Marco Andretti

It’s been nearly one month since INDYCAR’s homologation deadline for the Aero Kits that will be used in the 2015 Verizon IndyCar Series season but so far neither Chevrolet nor Honda has made those kits public.

According to Steve Eriksen, Vice President and Chief Operating Officer at Honda Performance Development (HPD) there is a good reason for that secrecy.

“We conducted our aero tests in hopes that nobody would see them because before the homologation date you didn’t want anybody else to copy it,” Eriksen said. “You aren’t allowed to test the Aero Kits after the homologation date until March 13. We wanted to work out a plan with American Honda to unveil them officially and get as much press out of it as possible because we are hoping that brings new attention to IndyCar. We have worked out a plan for that.

“Our opportunity to test the Aero Kits was only six days up to January 18 and then you are forbidden to test the Aero Kits until March 13. We are in ‘No Man’s Land’ until we get on the track.”

Teams will receive Aero Kit parts by March 1 but can’t start testing the Aero Kits until March 13. Chevy teams have seen what the new kits will look like and so has Honda. So far, those teams have honored the confidentiality of this project.

“We have shared the designs with all of our teams so they are aware of what the basics of the car look like and they can begin doing their sponsorship logo, layout and all that based on the new shapes,” Eriksen said. “We have done some track testing prior to the January 18 deadline and that was with our team supporting us on that. There will be a big splash that American Honda has planned.

“One of the things to keep in mind is even though the homologation date has passed – that seals our fate through the first kit design that comes out – but after the end of the Indy race this year and the end of the 2016 IndyCar season you can introduce three redesigned legality boxes.”

A “legality box” can best be described as a series of volumes that surrounds the subsections of the car. Each one of those is the “legality box” based on INDYCAR regulations.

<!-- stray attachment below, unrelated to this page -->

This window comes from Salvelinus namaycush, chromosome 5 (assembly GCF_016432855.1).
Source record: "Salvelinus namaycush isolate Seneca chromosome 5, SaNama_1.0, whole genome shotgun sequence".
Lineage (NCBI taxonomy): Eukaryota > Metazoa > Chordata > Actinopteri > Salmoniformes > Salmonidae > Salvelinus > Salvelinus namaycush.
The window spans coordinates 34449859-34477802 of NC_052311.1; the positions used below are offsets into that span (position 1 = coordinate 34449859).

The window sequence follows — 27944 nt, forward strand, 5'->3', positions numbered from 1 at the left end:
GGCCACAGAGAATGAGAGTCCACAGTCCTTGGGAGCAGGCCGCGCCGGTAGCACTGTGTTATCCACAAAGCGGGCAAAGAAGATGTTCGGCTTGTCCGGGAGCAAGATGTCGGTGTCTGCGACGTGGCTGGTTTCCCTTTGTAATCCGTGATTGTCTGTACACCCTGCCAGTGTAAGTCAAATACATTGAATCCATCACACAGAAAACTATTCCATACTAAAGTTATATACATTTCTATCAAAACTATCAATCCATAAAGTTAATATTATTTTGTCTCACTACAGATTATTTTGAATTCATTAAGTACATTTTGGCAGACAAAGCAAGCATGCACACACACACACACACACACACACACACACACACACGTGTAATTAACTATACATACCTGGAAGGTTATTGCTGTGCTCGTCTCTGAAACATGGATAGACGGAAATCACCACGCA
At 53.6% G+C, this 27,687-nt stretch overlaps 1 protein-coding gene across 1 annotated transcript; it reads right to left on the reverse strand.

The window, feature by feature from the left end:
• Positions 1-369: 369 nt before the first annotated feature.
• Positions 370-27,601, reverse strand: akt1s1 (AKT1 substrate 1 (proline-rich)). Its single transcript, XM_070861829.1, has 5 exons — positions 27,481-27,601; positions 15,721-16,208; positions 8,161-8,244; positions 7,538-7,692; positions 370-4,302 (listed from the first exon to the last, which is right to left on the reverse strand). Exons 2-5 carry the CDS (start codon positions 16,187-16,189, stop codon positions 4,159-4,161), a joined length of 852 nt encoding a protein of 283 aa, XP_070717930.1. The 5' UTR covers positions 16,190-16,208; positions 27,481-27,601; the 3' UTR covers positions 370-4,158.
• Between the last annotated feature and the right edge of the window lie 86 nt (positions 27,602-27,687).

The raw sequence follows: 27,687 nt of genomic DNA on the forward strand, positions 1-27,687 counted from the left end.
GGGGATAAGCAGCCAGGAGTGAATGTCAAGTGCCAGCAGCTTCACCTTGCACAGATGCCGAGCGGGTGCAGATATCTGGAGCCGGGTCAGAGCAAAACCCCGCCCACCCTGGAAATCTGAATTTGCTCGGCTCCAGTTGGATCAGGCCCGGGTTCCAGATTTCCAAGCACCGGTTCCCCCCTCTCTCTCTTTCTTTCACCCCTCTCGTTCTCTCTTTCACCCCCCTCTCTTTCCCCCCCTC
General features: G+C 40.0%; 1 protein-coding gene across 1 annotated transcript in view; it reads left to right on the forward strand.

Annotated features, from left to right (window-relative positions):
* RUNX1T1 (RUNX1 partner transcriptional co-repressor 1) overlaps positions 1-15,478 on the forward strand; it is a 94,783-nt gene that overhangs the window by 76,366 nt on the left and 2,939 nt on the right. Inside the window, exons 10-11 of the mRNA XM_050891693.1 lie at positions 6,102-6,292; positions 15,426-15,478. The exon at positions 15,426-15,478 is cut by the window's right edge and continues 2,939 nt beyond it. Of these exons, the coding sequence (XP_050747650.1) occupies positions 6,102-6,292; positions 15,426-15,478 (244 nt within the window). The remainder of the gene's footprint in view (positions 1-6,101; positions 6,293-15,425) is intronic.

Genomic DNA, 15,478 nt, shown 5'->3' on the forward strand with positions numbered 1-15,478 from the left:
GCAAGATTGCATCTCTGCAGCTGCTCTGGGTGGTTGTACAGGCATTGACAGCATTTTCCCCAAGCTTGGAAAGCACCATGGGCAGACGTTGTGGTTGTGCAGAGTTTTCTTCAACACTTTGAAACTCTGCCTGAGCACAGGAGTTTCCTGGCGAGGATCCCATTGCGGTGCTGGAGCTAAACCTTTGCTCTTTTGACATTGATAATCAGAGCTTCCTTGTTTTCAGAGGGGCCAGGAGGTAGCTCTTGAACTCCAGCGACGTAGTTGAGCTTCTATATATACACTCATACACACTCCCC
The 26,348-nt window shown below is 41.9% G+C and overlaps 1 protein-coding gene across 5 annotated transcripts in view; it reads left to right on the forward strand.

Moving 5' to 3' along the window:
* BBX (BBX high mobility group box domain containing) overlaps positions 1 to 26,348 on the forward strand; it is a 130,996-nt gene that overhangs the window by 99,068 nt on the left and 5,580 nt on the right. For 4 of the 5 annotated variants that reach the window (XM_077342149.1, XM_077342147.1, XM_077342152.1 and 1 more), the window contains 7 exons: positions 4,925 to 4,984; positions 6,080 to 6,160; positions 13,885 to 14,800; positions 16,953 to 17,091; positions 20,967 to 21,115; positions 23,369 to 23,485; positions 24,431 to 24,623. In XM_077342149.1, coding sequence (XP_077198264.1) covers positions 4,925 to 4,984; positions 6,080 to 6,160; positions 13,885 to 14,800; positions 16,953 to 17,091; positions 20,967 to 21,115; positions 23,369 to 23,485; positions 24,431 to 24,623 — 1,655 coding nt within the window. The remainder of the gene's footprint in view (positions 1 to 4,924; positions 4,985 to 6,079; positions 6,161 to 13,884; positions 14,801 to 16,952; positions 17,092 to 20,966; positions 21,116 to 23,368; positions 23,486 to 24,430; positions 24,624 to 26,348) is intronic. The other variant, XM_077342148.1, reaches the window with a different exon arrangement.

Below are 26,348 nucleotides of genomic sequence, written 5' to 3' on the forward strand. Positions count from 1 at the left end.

“If you take a road course car and put a box around the front wing that would be one legality box,” Eriksen said. “If that is an area open for update as soon as you homologate your base kit you can start working on the next update. The sooner your competition sees what you have done the sooner they can start evaluating what you have done and consider if any of that should apply to their next update.

“From a competitive standpoint you want to keep things under wraps until you absolutely can’t avoid it.”

Considering how the IndyCar Paddock often has more leaks than a plumber on a bad day it is impressive that so far teams, officials and manufacturers have not had any leaks in any way, shape or form.

“The only leaks I saw were the very early ones of a Chevy test at Circuit of the Americas that somebody got some pictures from a distance,” Eriksen said. “Apart from that I have not seen any pictures and I am a bit surprised because many of the tracks are not very secure in reality. There are plenty of fencing on the outside where people can stand and take pictures. Maybe some pictures were taken but none have shown up on the Internet.

“What we saw in those grainy photos could have zero resemblance to what they finally homologated. That is the big guessing game that neither side knows what the other side has come up with their final design. The only folks that know are INDYCAR right now. Once we get on track from March 13 onward pictures will be all over the place but you want to largely keep your designs hidden so your competitors won’t see the design until as late at possible.”